Success Harbor: It’s been, it’s been, you know, you’ve been out of the business since the 2000 and it’s 2014 now, so it’s been quite a few years. Do you ever feel like doing it all over again or do you ever feel like wanted to be plug back into that, that whole life?
Mark Fackler: Doing it, it was a wonderful life and for the first few months it was near impossible to me not to start another business, cause I saw business opportunities everywhere, and then over the years as I got involved in non-profits, and a mentoring, that desire slipped away. Interestingly enough I’ve started a new business, a manufacturing business. However, it’s a, it’s more of a hobby, now, as oppose to a passion that takes all of my time and energy. It’s something I’m going to do, but it, it’s not, I don’t have to succeed in it for financial reasons. And, that makes it different and possibly less likely to succeed, because there isn’t as much pressure on me. I’m glad I took 14 years off, I’m glad that I’ve started this new company and in the last 2 years I taught a lot about it, I’ve done a little bit of the work, but it’s no or nearest far along as Stellcom was in its first 2 years because back then I was working 80 to 100 hours a week. Now, this company gets 10 to 20 hours a week. And there is a consequence for that.
Success Harbor: Do you think it’s necessary to have your back against the wall to succeed?
Mark Fackler: No, it’s up on an added motivation, though. A fear, ha, ha, ha. Fear! And when you are financially strapped, that’s motivating. Paranoia, that’s motivating, they are not most positive factors, but they are motivating factors, and when you take away the financial need, for me, it’s part of it. But, that’s ok. 10 to 20 hours of work in this company right now works for me.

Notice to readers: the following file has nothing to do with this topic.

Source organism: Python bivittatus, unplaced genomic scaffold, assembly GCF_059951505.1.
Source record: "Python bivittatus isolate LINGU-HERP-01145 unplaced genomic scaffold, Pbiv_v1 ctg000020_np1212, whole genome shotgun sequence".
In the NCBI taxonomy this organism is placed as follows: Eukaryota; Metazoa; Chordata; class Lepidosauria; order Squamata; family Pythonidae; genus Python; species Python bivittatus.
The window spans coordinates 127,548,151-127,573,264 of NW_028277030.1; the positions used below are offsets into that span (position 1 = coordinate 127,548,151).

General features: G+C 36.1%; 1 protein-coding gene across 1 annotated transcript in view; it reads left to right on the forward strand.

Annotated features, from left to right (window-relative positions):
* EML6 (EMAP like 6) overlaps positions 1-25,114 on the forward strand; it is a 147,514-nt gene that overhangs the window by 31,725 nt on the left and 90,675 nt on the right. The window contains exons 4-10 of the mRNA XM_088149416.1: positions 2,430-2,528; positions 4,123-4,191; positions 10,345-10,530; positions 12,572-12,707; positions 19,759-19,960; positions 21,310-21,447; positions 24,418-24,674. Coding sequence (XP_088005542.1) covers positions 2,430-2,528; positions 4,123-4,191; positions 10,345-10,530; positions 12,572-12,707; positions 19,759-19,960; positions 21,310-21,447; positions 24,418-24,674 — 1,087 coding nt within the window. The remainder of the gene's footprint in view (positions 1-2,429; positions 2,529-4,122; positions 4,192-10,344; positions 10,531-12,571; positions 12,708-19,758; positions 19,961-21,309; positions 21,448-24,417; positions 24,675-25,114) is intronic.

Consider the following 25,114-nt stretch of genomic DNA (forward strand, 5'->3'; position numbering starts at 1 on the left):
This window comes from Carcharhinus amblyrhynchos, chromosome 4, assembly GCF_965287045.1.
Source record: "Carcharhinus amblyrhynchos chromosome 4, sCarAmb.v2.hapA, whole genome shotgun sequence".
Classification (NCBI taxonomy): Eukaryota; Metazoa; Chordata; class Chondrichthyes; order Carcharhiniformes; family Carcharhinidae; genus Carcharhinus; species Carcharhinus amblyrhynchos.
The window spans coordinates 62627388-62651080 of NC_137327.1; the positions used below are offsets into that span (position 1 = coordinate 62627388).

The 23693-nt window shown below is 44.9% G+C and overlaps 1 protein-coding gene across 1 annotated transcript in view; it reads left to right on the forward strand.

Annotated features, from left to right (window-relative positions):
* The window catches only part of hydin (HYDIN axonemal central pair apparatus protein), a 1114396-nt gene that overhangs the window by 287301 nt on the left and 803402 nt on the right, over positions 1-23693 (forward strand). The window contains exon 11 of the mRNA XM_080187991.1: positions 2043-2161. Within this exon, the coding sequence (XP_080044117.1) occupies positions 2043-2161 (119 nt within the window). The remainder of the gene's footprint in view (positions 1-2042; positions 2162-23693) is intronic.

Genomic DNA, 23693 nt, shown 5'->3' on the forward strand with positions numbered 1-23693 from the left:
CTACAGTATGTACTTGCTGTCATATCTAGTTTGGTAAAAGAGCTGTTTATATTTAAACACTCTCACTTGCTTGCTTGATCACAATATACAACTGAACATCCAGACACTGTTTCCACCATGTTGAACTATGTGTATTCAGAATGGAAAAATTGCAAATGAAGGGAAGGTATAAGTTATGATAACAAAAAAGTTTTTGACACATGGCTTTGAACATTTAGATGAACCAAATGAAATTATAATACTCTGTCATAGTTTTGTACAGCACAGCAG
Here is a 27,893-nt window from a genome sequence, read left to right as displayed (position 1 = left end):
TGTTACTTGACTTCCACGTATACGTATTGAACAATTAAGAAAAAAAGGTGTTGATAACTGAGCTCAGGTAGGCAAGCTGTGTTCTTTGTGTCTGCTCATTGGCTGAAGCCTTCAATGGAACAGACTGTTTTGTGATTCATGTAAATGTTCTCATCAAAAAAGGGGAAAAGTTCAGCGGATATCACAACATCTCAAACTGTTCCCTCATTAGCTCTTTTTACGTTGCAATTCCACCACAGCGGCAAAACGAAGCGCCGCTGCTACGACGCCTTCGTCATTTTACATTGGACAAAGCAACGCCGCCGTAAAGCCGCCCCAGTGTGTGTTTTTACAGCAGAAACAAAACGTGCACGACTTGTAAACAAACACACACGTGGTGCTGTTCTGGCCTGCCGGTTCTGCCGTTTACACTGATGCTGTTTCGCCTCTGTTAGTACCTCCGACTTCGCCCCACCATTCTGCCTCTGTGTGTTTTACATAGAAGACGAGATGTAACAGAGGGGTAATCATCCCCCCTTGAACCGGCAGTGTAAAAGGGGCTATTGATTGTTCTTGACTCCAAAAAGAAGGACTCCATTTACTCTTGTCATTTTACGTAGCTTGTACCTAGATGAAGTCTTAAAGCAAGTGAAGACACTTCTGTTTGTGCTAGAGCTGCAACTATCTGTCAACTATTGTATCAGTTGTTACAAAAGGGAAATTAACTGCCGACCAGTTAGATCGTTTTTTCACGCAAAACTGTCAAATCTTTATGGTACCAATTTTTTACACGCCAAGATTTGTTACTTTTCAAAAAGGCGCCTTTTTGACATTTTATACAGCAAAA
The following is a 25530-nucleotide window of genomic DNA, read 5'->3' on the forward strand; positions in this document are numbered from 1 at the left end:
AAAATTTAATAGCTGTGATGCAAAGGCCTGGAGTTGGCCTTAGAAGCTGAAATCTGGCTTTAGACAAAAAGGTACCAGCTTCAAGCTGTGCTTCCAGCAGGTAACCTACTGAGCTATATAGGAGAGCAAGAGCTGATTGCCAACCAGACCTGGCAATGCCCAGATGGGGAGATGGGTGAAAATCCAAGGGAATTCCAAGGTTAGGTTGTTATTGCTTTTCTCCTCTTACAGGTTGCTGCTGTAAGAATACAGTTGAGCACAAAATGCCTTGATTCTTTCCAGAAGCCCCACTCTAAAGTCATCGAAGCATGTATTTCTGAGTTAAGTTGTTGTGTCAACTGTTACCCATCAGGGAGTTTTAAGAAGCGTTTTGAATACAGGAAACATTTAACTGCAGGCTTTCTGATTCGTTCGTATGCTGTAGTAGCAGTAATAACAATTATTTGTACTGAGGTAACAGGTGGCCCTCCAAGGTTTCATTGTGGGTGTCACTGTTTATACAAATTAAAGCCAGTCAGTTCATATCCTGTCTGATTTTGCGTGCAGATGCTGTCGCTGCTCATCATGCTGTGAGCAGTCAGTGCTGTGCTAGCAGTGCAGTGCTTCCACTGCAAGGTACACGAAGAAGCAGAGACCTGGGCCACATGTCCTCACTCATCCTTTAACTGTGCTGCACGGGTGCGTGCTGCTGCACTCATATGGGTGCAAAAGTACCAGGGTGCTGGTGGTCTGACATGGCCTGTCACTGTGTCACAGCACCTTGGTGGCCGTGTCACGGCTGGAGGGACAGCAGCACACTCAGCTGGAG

Success Harbor: Now, what, what opportunities do you see today? If, let say, for some crazy reason, you would say, to wake up tomorrow and say, you know, I wanna see if I can do it again or if I want to do it again. Where would you start? Where do you see the opportunity in business, today?
Mark Fackler: Well, those are two separate questions, because where I would start is with something I love, and I love the engineering, and I wanted to create a great engineering company. There is an opportunity in my opinion everywhere. No more, no less than before. Circumstances have changed, the environment changed, the economy is changed, all that is changed, but the number of opportunities out there is infinite and so, for me, manufacturing sounds fun. And you ask me where I’m gonna go? So, there is an opportunity everywhere, what you should be doing? Something that provides you a great deal of satisfaction and passion, something that when it’s a bed day or it’s a 2 bad days in a row or 3 bad days in a row, there is enough love of what you’re doing or love of the industry or love of the mission of the company that you can go back a day after day after day, even when things go wrong and you get knocked on the ground.